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Tuesday's weather forecast for St. Paul predicts 65 degrees and partly cloudy skies.

The last time the U.S. men's team came to Allianz Field, it beat Honduras in a sold-out World Cup qualifier 3-0 on a bitterly cold winter's night in 2022.

Now the national team is back in Minnesota for the third time since Allianz Field opened in 2019. This time it's playing Oman on Tuesday night in the second of two friendlies, following Saturday's 3-0 victory over Uzbekistan in St. Louis.

The temperature was 5 degrees, the windchill 12 below at kickoff that February night.

"Was it that high?" U.S. men's team coach Gregg Berhalter asked.

His team played a qualifier in the middle of a northern winter that helped it return to the World Cup last November. It did so seeking home-country advantage over a Honduras team raised in tropical heat and humidity.

"Obviously, it wasn't ideal conditions to play soccer," U.S. team goalkeeper Matt Turner said, "but it was a game we learned a lot about ourselves. You can only control so much."

Turner wore tights that night. "Which really isn't like me," he said.

He wore a gaiter face mask and kept a thermos of hot tea in his goal. Turner started the game wearing a pouch — an item and idea borrowed from the Vikings quarterbacks — to keep his hands warm.

"But the referee nixed that pretty soon after kickoff, unfortunately," Turner said.

By halftime, three Honduran players subbed out of the game. Two of them, including the goalkeeper, reportedly were treated for hypothermia.

"It's a memorable game," Berhalter said. "It's about how you deal with conditions. We're asked to go to the equator and play games in 95 degrees with 89 percent humidity, and we have to deal with that."

Berhalter remembers most the crowd, announced at 19,202.

"I saw some fans without shirts on, and they're out there like it was warm out," he said. "It made me think people from Minnesota are tough. There's tough, and there's Minnesota tough, and we saw it that night."

Now on an early autumn night, the U.S. team will play at Allianz Field for the third time. It played a CONCACAF Gold Cup game there in 2019, too. The U.S. women's team also played friendlies at Allianz Field in 2019 and 2021.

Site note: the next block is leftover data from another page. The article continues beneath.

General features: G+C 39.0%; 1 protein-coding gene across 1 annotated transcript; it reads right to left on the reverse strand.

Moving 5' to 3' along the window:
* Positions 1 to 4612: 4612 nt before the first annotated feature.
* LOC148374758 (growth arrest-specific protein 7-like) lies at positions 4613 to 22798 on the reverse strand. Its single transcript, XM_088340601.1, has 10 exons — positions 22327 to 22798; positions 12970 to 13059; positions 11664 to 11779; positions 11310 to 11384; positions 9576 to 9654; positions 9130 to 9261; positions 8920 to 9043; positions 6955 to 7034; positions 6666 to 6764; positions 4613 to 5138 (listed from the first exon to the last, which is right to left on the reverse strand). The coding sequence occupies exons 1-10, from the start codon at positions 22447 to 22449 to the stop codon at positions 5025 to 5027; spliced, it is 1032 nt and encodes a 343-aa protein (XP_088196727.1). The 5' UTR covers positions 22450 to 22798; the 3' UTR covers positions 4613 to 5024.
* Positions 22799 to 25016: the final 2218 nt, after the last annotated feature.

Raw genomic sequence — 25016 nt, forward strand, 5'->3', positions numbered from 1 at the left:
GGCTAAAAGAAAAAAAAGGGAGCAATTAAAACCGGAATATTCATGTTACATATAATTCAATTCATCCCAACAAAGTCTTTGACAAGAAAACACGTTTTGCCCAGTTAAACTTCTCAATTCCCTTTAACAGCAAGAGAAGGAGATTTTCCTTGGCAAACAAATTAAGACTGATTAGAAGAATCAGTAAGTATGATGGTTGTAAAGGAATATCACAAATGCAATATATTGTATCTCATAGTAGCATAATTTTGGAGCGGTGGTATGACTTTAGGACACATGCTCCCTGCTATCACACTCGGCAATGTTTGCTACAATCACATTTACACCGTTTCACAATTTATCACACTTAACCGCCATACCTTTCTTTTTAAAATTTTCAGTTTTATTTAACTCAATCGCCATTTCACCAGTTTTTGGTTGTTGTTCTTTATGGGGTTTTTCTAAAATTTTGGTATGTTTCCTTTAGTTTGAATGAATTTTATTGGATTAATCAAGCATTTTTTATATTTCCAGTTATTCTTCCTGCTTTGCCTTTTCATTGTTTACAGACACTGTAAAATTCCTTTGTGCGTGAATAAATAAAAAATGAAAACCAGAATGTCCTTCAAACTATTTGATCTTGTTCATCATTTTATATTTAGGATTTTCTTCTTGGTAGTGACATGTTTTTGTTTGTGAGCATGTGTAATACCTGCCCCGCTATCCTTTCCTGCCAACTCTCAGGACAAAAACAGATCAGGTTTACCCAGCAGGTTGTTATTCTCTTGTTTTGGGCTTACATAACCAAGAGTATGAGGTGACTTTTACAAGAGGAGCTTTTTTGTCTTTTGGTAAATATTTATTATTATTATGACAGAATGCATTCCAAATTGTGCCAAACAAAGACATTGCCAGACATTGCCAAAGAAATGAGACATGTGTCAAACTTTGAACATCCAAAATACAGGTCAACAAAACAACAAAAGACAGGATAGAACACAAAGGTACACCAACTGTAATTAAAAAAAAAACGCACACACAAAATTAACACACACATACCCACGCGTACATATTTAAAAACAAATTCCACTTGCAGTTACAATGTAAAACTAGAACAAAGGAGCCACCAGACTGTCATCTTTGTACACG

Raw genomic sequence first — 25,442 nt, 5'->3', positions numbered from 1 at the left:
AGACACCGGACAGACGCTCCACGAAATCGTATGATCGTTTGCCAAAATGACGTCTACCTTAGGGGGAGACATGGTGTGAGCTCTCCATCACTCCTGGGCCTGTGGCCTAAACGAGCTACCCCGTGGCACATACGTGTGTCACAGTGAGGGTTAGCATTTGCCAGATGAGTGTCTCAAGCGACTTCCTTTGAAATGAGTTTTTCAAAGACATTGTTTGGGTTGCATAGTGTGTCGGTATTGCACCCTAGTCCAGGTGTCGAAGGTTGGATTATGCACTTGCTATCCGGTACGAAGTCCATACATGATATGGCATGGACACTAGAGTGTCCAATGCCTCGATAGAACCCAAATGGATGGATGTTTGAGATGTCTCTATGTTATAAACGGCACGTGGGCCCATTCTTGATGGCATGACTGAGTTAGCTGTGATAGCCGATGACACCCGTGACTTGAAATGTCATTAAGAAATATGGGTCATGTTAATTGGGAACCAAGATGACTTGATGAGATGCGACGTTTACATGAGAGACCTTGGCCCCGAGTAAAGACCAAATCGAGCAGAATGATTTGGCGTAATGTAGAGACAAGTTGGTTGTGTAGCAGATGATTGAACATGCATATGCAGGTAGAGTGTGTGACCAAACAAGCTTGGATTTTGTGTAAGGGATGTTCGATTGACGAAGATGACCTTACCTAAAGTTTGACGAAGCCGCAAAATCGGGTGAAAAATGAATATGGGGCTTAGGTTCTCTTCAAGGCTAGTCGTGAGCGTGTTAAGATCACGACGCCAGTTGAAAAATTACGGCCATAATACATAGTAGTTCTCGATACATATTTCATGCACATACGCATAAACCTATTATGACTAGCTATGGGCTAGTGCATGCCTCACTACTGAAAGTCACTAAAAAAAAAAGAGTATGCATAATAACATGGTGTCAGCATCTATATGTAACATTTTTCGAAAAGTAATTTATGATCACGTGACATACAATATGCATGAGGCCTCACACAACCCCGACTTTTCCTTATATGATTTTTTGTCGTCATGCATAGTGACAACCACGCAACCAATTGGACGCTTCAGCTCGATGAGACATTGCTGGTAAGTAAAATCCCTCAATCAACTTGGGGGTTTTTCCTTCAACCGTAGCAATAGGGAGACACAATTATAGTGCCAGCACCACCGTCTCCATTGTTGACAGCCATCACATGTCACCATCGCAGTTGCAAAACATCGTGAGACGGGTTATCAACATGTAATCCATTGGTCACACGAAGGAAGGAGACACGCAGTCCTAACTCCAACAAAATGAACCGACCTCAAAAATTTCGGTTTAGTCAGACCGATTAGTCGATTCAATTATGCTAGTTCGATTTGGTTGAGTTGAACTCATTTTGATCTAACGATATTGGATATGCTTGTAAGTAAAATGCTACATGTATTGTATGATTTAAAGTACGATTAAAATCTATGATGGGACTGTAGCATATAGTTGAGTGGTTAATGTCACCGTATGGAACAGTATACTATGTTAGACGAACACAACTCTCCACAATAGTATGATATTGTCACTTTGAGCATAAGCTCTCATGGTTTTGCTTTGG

"It shows how much the Minnesota community loves their football," Minnesota United veteran Michael Boxall said. "They're invested in football, in our team and in the national teams, too."

The U.S. is playing both opponents for the first time. Each is ranked in FIFA's Asian zone's top 10, aiming at an expanded World Cup format that will include eight Asian-zone teams in 2026.

Each is the kind of team the U.S. could meet when the World Cup comes to the United States, Canada and Mexico three short years away.

"You can't have enough teams to play going into the World Cup," U.S. team midfielder Brenden Aaronson said.

To get back to the World Cup, the U.S. seeks continuity and a defined playing style for a team that reached the round of 16 last December. The second-youngest team in Qatar, it was eliminated 3-1 by the Netherlands after it didn't qualify in 2018.

This September camp includes 12 players from that World Cup team and 16 players from the CONCACAF Nations League champion team that beat Canada 2-0 in June.

Berhalter is back, too, rehired in June after a six-month search.

Nine players on this current roster joined new clubs overseas this summer, including Turner to Nottingham Forest in the Premier League, Aaronson to Union Berlin, star Christian Pulisic to AC Milan and Tim Weah to Juventus.

A starter in 14 of the last 15 U.S. games, Turner left camp after Saturday's game for the birth of his second child. Backup Ethan Horvath will start in a stadium Turner won't forget.

"Not by choice, but if I had to I would," Turner said when asked if he'd play in that cold again. "Sometimes you just have to play regardless of the things you can't control. It definitely made me a stronger player."